3.4 Calculation on p-value:
By using the t.test() command we have calculated the p- value and the confidence interval. The
results are shown in the code section. If the p value is less than alpha the null hypothesis is rejected.
3.5
Confidence Interval:
The confidence interval is also obtained from the t.test() command. The results are shown in the
source code section.
4.
Conclusion:
Finally, from the above calculations we presented the degree of freedom to be 76. Therefore, the
p-value is greater than the level of significance which was chosen to be 0.05 and the null hypothesis
is not rejected. Using the t.test() command, the interval estimation was calculated.
Therefore, with confidence at 95% the differences between the mean distances are in between
-1.385740214 and 6.935740214 yard. The sample size is said to have an inverse relationship with
standard error. Increasing the sample size give a low return because the increased accuracy will be
negligible. Therefore, it is recommended for Par inc., to have a larger sample size in order to
estimate a more accurate result.
5.
Source Code:
############################################################################
#
#
MANGERIAL REPORT ON PAR INC.,USING HYPOTHESIS TESTING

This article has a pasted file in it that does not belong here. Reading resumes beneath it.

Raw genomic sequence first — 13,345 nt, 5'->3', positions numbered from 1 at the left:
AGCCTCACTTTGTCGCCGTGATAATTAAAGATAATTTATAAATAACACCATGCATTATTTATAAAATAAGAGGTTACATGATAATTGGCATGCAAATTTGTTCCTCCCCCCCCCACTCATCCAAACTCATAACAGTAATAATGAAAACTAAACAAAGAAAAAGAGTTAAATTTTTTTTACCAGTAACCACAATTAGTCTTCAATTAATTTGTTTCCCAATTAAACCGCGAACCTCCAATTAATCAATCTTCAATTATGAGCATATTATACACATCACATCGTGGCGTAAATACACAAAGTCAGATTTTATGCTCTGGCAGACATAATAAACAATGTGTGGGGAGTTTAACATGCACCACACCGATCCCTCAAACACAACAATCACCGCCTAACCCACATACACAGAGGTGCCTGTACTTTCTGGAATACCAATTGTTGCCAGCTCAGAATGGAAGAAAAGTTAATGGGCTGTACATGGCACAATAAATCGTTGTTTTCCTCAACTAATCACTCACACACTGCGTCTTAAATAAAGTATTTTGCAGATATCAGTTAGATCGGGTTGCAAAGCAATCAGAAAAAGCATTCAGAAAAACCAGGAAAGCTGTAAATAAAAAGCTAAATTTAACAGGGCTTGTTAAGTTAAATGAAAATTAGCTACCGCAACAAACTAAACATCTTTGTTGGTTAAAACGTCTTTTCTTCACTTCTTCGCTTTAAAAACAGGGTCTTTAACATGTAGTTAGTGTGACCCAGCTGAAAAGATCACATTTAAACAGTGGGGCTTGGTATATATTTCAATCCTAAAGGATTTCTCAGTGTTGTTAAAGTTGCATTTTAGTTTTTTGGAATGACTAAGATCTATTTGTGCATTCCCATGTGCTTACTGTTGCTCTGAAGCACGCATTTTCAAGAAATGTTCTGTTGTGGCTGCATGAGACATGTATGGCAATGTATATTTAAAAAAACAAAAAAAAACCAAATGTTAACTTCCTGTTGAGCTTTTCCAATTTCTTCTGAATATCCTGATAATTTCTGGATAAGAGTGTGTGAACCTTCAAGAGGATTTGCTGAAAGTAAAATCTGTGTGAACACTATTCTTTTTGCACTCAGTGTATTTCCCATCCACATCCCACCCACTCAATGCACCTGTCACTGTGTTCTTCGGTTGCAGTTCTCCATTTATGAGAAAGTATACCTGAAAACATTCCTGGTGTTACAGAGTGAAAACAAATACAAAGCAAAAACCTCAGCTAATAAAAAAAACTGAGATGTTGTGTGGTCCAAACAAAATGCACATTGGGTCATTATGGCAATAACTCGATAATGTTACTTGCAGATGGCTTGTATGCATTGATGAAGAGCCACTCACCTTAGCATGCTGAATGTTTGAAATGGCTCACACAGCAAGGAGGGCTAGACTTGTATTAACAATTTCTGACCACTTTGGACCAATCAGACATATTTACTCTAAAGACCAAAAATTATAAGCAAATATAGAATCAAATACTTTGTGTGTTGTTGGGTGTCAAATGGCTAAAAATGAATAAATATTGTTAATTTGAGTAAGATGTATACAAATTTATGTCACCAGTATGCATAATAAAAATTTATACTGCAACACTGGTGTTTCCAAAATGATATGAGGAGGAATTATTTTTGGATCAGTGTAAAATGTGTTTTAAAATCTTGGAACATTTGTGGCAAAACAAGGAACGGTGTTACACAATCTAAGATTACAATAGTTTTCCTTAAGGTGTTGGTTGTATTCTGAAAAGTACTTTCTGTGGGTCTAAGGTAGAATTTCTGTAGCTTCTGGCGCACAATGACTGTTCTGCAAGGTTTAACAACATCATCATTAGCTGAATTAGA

#
############################################################################
#Setting up Working Directory
setwd("C:/Users/lalitha/Desktop/R programming")
getwd()
## [1] "C:/Users/lalitha/Desktop/R programming"
#Importing the data set
attach(mydata)
#Descriptive Statastical Summary
summary(mydata)
##
##
##
##
##
##
##
Current
Min.
:255.0
1st Qu.:263.0
Median :270.0
Mean
:270.3
3rd Qu.:275.2
Max.
:289.0
sd(Current)
## [1] 8.752985
New
Min.
:250.0
1st Qu.:262.0
Median :265.0
Mean
:267.5
3rd Qu.:274.5
Max.
:289.0
sd(New)
## [1] 9.896904
var(Current)
## [1] 76.61474
var(New)
## [1] 97.94872
sd(New - Current)
## [1] 13.74397
#Graphical Exploration
boxplot(Current, horizontal = TRUE,col = "Blue", main = "Boxplot of Current")
boxplot(New, horizontal = TRUE, col = "Red", main = "Boxplot of New")
#alpha =0.05
#N= 40
#Formulating hypothesis using the two tailed t-test
#Assuming the variances are not equal
t.test(Current,New)
##
##
##
##
##
##
##
##
##
##
##
Welch Two Sample t-test
data: Current and New
t = 1.3284, df = 76.852, p-value = 0.188
alternative hypothesis: true difference in means is not equal to 0
95 percent confidence interval:
-1.384937 6.934937
sample estimates:
mean of x mean of y
270.275
267.500
#Assuming the variances are equal
t.test(Current,New, var.equal = TRUE)
##
##
##
##
##
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##
##
##
##
Two Sample t-test
data: Current and New
t = 1.3284, df = 78, p-value = 0.1879
alternative hypothesis: true difference in means is not equal to 0
95 percent confidence interval:
-1.383958 6.933958
sample estimates:
mean of x mean of y
270.275
267.500
#############################################################################
#
#
The End
#
############################################################################# ##